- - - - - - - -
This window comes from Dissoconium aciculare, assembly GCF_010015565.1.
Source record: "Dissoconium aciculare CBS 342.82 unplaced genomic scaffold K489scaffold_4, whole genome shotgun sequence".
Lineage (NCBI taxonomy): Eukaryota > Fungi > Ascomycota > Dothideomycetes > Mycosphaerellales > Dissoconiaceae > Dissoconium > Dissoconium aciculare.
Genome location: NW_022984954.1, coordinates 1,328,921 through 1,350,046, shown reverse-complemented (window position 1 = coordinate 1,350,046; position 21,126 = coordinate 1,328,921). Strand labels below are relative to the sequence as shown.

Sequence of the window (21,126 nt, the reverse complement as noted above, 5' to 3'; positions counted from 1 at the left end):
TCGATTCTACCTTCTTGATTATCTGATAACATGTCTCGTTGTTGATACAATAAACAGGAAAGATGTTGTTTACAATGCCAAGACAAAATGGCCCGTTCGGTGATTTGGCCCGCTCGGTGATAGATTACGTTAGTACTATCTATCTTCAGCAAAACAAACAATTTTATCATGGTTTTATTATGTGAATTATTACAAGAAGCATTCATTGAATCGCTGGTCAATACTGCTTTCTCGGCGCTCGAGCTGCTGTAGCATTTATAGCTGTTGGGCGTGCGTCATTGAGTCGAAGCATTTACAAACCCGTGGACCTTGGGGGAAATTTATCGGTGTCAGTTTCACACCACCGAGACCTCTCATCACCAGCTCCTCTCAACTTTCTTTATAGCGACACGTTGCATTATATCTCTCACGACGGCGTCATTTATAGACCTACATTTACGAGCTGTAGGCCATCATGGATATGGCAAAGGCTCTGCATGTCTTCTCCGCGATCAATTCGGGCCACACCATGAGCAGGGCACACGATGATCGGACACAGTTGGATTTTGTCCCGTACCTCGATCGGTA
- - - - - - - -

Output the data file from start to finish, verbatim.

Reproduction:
This window comes from Dissoconium aciculare, assembly GCF_010015565.1.
Source record: "Dissoconium aciculare CBS 342.82 unplaced genomic scaffold K489scaffold_4, whole genome shotgun sequence".
Lineage (NCBI taxonomy): Eukaryota > Fungi > Ascomycota > Dothideomycetes > Mycosphaerellales > Dissoconiaceae > Dissoconium > Dissoconium aciculare.
Genome location: NW_022984954.1, coordinates 1,328,921 through 1,350,046, shown reverse-complemented (window position 1 = coordinate 1,350,046; position 21,126 = coordinate 1,328,921). Strand labels below are relative to the sequence as shown.

Sequence of the window (21,126 nt, the reverse complement as noted above, 5' to 3'; positions counted from 1 at the left end):
TCGATTCTACCTTCTTGATTATCTGATAACATGTCTCGTTGTTGATACAATAAACAGGAAAGATGTTGTTTACAATGCCAAGACAAAATGGCCCGTTCGGTGATTTGGCCCGCTCGGTGATAGATTACGTTAGTACTATCTATCTTCAGCAAAACAAACAATTTTATCATGGTTTTATTATGTGAATTATTACAAGAAGCATTCATTGAATCGCTGGTCAATACTGCTTTCTCGGCGCTCGAGCTGCTGTAGCATTTATAGCTGTTGGGCGTGCGTCATTGAGTCGAAGCATTTACAAACCCGTGGACCTTGGGGGAAATTTATCGGTGTCAGTTTCACACCACCGAGACCTCTCATCACCAGCTCCTCTCAACTTTCTTTATAGCGACACGTTGCATTATATCTCTCACGACGGCGTCATTTATAGACCTACATTTACGAGCTGTAGGCCATCATGGATATGGCAAAGGCTCTGCATGTCTTCTCCGCGATCAATTCGGGCCACACCATGAGCAGGGCACACGATGATCGGACACAGTTGGATTTTGTCCCGTACCTCGATCGGTA